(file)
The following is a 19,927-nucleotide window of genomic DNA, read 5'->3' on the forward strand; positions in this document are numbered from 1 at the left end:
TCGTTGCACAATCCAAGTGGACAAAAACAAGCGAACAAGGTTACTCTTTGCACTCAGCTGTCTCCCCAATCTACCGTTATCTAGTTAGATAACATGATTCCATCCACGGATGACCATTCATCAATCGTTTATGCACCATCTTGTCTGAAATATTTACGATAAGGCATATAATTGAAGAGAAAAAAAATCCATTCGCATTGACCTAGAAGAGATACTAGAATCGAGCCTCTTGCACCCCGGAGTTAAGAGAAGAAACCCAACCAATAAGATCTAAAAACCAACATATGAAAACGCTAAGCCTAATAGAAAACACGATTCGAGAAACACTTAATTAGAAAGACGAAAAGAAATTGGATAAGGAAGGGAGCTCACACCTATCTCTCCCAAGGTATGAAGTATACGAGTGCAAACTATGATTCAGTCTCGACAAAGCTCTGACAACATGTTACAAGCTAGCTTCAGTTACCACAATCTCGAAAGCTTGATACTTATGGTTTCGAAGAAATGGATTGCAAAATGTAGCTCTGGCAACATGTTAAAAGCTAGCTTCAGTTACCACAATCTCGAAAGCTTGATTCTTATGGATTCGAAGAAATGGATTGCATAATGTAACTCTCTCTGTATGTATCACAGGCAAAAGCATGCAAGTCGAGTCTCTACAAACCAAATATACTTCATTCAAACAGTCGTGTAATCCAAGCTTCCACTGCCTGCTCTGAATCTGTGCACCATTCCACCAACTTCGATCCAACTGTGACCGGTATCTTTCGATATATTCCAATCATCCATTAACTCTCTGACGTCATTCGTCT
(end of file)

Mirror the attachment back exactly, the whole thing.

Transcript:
The following is a 19,927-nucleotide window of genomic DNA, read 5'->3' on the forward strand; positions in this document are numbered from 1 at the left end:
TCGTTGCACAATCCAAGTGGACAAAAACAAGCGAACAAGGTTACTCTTTGCACTCAGCTGTCTCCCCAATCTACCGTTATCTAGTTAGATAACATGATTCCATCCACGGATGACCATTCATCAATCGTTTATGCACCATCTTGTCTGAAATATTTACGATAAGGCATATAATTGAAGAGAAAAAAAATCCATTCGCATTGACCTAGAAGAGATACTAGAATCGAGCCTCTTGCACCCCGGAGTTAAGAGAAGAAACCCAACCAATAAGATCTAAAAACCAACATATGAAAACGCTAAGCCTAATAGAAAACACGATTCGAGAAACACTTAATTAGAAAGACGAAAAGAAATTGGATAAGGAAGGGAGCTCACACCTATCTCTCCCAAGGTATGAAGTATACGAGTGCAAACTATGATTCAGTCTCGACAAAGCTCTGACAACATGTTACAAGCTAGCTTCAGTTACCACAATCTCGAAAGCTTGATACTTATGGTTTCGAAGAAATGGATTGCAAAATGTAGCTCTGGCAACATGTTAAAAGCTAGCTTCAGTTACCACAATCTCGAAAGCTTGATTCTTATGGATTCGAAGAAATGGATTGCATAATGTAACTCTCTCTGTATGTATCACAGGCAAAAGCATGCAAGTCGAGTCTCTACAAACCAAATATACTTCATTCAAACAGTCGTGTAATCCAAGCTTCCACTGCCTGCTCTGAATCTGTGCACCATTCCACCAACTTCGATCCAACTGTGACCGGTATCTTTCGATATATTCCAATCATCCATTAACTCTCTGACGTCATTCGTCT